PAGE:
North Korea to resume nuclear and long-range missile tests
North Korea says it may consider resuming “all temporarily suspended” nuclear and long-range weapons tests to boost its defenses against Washington’s “military threats,” amid growing tensions on the Korean Peninsula and renewed US sanctions against Pyongyang.
North Korea's official news agency KCNA reported on Thursday that the decision was made after North Korean leader Kim Jong-un convened a meeting of the powerful politburo of the ruling Workers' Party a day earlier to discuss countermeasures to US's “hostile policy” against the country.
“The hostile policy and military threats of the United States have reached a danger line that cannot be overlooked anymore,” it said, acknowledging the need to “make more thorough preparation for a long-term confrontation with the US imperialists.”
Kim instructed officials to bolster ways to "efficiently control the hostile moves of the US" and reconsider “trust-building measures” that the country has taken on its own initiative as well as a re-examination of whether to restart “all temporally-suspended activities.”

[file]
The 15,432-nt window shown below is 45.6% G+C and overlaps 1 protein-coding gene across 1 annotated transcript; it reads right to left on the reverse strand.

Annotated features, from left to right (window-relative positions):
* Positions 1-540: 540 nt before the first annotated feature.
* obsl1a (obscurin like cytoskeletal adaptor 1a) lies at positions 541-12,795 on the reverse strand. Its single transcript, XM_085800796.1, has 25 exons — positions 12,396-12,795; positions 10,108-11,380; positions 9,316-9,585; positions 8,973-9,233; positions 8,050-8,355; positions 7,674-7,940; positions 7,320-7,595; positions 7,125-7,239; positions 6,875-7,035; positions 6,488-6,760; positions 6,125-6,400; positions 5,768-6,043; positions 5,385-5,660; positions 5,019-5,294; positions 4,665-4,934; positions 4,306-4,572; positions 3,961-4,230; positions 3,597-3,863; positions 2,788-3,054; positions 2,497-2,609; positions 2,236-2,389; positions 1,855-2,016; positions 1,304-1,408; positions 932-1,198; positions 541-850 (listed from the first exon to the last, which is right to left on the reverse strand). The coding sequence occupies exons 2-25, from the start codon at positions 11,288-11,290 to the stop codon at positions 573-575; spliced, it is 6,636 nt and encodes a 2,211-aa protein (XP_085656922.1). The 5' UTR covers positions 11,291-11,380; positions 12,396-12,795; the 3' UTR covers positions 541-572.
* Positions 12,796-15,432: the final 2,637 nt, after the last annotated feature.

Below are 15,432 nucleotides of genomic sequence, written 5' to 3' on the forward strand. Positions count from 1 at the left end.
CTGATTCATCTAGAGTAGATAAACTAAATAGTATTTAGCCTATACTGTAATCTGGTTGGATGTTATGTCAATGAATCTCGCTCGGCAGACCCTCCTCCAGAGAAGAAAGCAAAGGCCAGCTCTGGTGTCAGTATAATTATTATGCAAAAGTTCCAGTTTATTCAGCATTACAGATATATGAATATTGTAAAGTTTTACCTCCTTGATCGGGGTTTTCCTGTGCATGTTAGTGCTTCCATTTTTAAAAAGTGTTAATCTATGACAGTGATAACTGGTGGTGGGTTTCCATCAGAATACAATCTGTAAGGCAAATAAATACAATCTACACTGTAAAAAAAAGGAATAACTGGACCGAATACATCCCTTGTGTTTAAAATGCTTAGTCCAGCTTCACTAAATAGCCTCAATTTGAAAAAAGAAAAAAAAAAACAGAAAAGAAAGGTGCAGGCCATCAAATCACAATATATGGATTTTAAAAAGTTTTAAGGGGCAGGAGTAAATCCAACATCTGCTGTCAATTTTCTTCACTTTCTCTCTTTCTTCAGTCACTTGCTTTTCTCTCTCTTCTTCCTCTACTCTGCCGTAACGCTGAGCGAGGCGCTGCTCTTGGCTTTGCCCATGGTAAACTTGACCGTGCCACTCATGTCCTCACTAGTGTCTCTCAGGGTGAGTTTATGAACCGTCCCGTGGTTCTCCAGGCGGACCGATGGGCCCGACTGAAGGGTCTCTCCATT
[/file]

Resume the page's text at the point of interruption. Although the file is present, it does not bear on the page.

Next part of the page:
The decision is a possible reference to Pyongyang’s self-imposed moratorium on testing nuclear warheads and long-range intercontinental ballistic missiles (ICBMs), which has been in place since 2017.
North Korea's warning came hours before the United Nations Security Council was due to convene a closed-door meeting to discuss the recent missile tests, at the request of the United States and several other countries.
North Korea has ramped up its missile tests during the month of January. On Monday, it reportedly carried out a new weapons test, firing two "unidentified projectiles" into the sea off its eastern coast.
In response to Pyongyang's new missile test, the United States last week imposed new sanctions on the country, which Pyongyang described as an act of "provocation." Washington also called on the United Nations Security Council to blacklist several North Korean individuals and entities.
The North has defended its latest missile tests as a legitimate right to self-defense.